Not surprisingly, some absolute body composition changes were greater in postpubertal patients who also were heavier at baseline. However, the lack of a moderating effect of pubertal status on age- and sex-adjusted BMI z scores and any metabolic parameter indicates that the same caution is required when treating younger children and adolescents. Our data support recent findings that higher doses of olanzapine (>10 mg/d) are associated with greater metabolic abnormalities.12 While data for risperidone were inconclusive,12 our data suggest a dose-response relationship at doses higher than 1.5 mg/d. The fact that body composition changes were dose related only with risperidone supports weight-independent metabolic effects with olanzapine.33 However, fixed-dose, randomized studies and blood level assessments are needed to further examine antipsychotic medication−dose relationships.
The results from this study need to be interpreted within its limitations, which include the nonrandomized, observational design, baseline differences precluding rigorous group comparisons, flexible dosing, allowance of co-medications, relatively short treatment duration, and a small comparison group. Moreover, we did not include a first-generation antipsychotic medication comparator. In the TEOSS study,9 molindone was found to be weight neutral, but many patients lost weight, suggesting prior treatment effects.
Despite these caveats, this is the largest study focusing on changes in weight and metabolic parameters in pediatric patients naive to antipsychotic medication, using strictly reinforced fasting assessments and verifying medication adherence via interview and blood levels. This design enabled us to enroll a fairly large group of patients naive to antipsychotic medication and treated under real-life conditions, emitting a larger signal for body composition and, especially, metabolic abnormalities compared with prior studies.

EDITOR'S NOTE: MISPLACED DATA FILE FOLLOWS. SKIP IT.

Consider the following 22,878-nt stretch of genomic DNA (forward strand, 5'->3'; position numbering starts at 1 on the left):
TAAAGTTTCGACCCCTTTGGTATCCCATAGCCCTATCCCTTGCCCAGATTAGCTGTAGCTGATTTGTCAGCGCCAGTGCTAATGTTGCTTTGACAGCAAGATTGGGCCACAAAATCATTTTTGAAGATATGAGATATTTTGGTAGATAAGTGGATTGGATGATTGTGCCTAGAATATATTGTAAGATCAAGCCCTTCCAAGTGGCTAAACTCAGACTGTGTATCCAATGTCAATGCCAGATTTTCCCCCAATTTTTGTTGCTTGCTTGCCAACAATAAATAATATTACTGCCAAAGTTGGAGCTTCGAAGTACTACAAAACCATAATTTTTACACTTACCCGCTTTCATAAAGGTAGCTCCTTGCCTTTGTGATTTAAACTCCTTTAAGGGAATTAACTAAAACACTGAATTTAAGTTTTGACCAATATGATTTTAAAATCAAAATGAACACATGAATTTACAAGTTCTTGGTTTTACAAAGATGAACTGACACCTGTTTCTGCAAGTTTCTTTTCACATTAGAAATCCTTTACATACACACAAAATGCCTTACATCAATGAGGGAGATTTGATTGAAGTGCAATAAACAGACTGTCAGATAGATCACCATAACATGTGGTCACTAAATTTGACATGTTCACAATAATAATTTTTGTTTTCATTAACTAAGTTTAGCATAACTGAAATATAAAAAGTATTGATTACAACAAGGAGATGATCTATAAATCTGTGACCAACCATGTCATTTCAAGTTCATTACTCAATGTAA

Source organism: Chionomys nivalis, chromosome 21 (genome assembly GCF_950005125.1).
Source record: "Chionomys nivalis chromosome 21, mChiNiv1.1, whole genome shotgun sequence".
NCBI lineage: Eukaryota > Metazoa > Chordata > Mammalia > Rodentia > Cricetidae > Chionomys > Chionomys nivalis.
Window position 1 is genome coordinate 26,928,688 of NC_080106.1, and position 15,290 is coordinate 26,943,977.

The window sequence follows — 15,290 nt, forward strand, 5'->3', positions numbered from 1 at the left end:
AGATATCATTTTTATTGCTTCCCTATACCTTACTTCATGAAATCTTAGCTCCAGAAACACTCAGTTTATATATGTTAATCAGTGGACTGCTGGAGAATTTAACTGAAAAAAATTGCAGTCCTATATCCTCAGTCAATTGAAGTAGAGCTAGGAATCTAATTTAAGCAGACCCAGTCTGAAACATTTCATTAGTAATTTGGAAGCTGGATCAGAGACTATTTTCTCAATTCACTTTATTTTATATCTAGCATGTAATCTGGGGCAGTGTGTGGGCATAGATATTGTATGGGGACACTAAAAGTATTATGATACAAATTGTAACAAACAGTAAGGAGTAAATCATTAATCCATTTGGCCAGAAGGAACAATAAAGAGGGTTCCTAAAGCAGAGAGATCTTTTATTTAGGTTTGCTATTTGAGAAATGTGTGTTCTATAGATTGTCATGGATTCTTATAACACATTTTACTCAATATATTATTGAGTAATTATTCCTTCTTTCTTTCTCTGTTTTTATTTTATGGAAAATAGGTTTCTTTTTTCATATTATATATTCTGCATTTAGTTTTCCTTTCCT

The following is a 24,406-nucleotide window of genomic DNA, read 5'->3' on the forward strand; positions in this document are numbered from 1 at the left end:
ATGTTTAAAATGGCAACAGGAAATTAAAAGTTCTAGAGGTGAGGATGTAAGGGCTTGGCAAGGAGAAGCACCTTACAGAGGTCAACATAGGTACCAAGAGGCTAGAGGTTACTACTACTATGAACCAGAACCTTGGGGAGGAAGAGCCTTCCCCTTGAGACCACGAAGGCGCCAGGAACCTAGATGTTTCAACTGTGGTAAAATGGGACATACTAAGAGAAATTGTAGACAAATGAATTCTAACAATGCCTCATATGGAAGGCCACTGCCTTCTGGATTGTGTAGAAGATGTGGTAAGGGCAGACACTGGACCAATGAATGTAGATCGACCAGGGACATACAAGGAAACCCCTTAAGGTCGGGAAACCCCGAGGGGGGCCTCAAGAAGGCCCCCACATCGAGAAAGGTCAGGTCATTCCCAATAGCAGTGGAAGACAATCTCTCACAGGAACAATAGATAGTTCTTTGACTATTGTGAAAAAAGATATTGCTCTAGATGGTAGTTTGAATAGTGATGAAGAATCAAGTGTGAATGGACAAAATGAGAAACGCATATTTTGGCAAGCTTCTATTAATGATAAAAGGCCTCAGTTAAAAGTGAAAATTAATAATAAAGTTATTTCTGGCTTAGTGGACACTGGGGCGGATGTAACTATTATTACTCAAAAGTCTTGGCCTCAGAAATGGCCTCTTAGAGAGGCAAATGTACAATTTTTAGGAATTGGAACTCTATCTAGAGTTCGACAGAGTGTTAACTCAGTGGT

Our results, together with data from first-episode studies, suggest that guidelines for antipsychotic medication exposure for vulnerable pediatric and adolescent patients naive to antipsychotic medication should consider more frequent (eg, biannual36) cardiometabolic monitoring after the first 3 months of treatment.2 Finally, in view of poor physical health outcomes37 and suboptimal metabolic monitoring38 in the severely mentally ill, the benefits of second-generation antipsychotic medications must be balanced against their cardiometabolic risks through a careful assessment of the indications for their use, consideration of lower-risk alternatives, and proactive adverse effect monitoring and management.39
Corresponding Author: Christoph U. Correll, MD, Zucker Hillside Hospital, Psychiatry Research, 75-59 263rd St, Glen Oaks, NY 11004 (firstname.lastname@example.org).
Author Contributions: Dr Correll had full access to all of the data in the study and takes responsibility for the integrity of the data and the accuracy of the data analysis. Drs Kane and Malhotra contributed equally to the article.
Study concept and design: Correll, Kane, Malhotra.
Acquisition of data: Correll, Olshanskiy.
Analysis and interpretation of data: Correll, Manu, Napolitano, Kane, Malhotra.
Drafting of the manuscript: Correll, Manu, Napolitano, Kane, Malhotra.
Critical revision of the manuscript for important intellectual content: Correll, Manu, Olshanskiy, Kane, Malhotra.
Statistical analysis: Correll, Napolitano.
Obtained funding: Correll, Kane, Malhotra.
Administrative, technical or material support: Manu, Olshanskiy, Kane, Malhotra.